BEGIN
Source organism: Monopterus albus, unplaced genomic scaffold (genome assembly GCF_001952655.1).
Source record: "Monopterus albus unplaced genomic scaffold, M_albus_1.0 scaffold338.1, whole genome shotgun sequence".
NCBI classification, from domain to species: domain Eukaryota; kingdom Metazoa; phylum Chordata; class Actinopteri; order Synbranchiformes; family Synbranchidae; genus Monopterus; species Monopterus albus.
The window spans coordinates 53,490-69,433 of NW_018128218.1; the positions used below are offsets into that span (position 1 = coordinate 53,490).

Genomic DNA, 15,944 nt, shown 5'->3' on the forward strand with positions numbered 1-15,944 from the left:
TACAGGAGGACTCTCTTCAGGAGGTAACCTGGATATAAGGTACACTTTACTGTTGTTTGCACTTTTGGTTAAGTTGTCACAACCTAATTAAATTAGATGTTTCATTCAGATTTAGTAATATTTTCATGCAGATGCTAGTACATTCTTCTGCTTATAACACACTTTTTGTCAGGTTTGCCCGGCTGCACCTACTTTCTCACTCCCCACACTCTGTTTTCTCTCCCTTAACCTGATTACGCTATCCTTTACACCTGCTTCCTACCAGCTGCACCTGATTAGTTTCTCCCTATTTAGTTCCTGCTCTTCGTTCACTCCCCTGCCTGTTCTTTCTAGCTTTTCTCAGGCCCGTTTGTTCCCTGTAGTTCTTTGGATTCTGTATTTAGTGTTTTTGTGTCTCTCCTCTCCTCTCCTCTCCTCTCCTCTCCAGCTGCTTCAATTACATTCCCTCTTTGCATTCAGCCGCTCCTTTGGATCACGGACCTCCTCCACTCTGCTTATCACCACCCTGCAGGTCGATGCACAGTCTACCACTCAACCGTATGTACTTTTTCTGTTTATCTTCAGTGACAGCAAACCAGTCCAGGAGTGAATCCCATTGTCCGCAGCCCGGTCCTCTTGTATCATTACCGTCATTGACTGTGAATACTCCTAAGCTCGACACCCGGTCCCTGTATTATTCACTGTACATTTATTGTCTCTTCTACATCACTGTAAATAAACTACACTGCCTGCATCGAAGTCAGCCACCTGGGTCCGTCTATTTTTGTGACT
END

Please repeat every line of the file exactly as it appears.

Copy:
Source organism: Monopterus albus, unplaced genomic scaffold (genome assembly GCF_001952655.1).
Source record: "Monopterus albus unplaced genomic scaffold, M_albus_1.0 scaffold338.1, whole genome shotgun sequence".
NCBI classification, from domain to species: domain Eukaryota; kingdom Metazoa; phylum Chordata; class Actinopteri; order Synbranchiformes; family Synbranchidae; genus Monopterus; species Monopterus albus.
The window spans coordinates 53,490-69,433 of NW_018128218.1; the positions used below are offsets into that span (position 1 = coordinate 53,490).

Genomic DNA, 15,944 nt, shown 5'->3' on the forward strand with positions numbered 1-15,944 from the left:
TACAGGAGGACTCTCTTCAGGAGGTAACCTGGATATAAGGTACACTTTACTGTTGTTTGCACTTTTGGTTAAGTTGTCACAACCTAATTAAATTAGATGTTTCATTCAGATTTAGTAATATTTTCATGCAGATGCTAGTACATTCTTCTGCTTATAACACACTTTTTGTCAGGTTTGCCCGGCTGCACCTACTTTCTCACTCCCCACACTCTGTTTTCTCTCCCTTAACCTGATTACGCTATCCTTTACACCTGCTTCCTACCAGCTGCACCTGATTAGTTTCTCCCTATTTAGTTCCTGCTCTTCGTTCACTCCCCTGCCTGTTCTTTCTAGCTTTTCTCAGGCCCGTTTGTTCCCTGTAGTTCTTTGGATTCTGTATTTAGTGTTTTTGTGTCTCTCCTCTCCTCTCCTCTCCTCTCCTCTCCAGCTGCTTCAATTACATTCCCTCTTTGCATTCAGCCGCTCCTTTGGATCACGGACCTCCTCCACTCTGCTTATCACCACCCTGCAGGTCGATGCACAGTCTACCACTCAACCGTATGTACTTTTTCTGTTTATCTTCAGTGACAGCAAACCAGTCCAGGAGTGAATCCCATTGTCCGCAGCCCGGTCCTCTTGTATCATTACCGTCATTGACTGTGAATACTCCTAAGCTCGACACCCGGTCCCTGTATTATTCACTGTACATTTATTGTCTCTTCTACATCACTGTAAATAAACTACACTGCCTGCATCGAAGTCAGCCACCTGGGTCCGTCTATTTTTGTGACT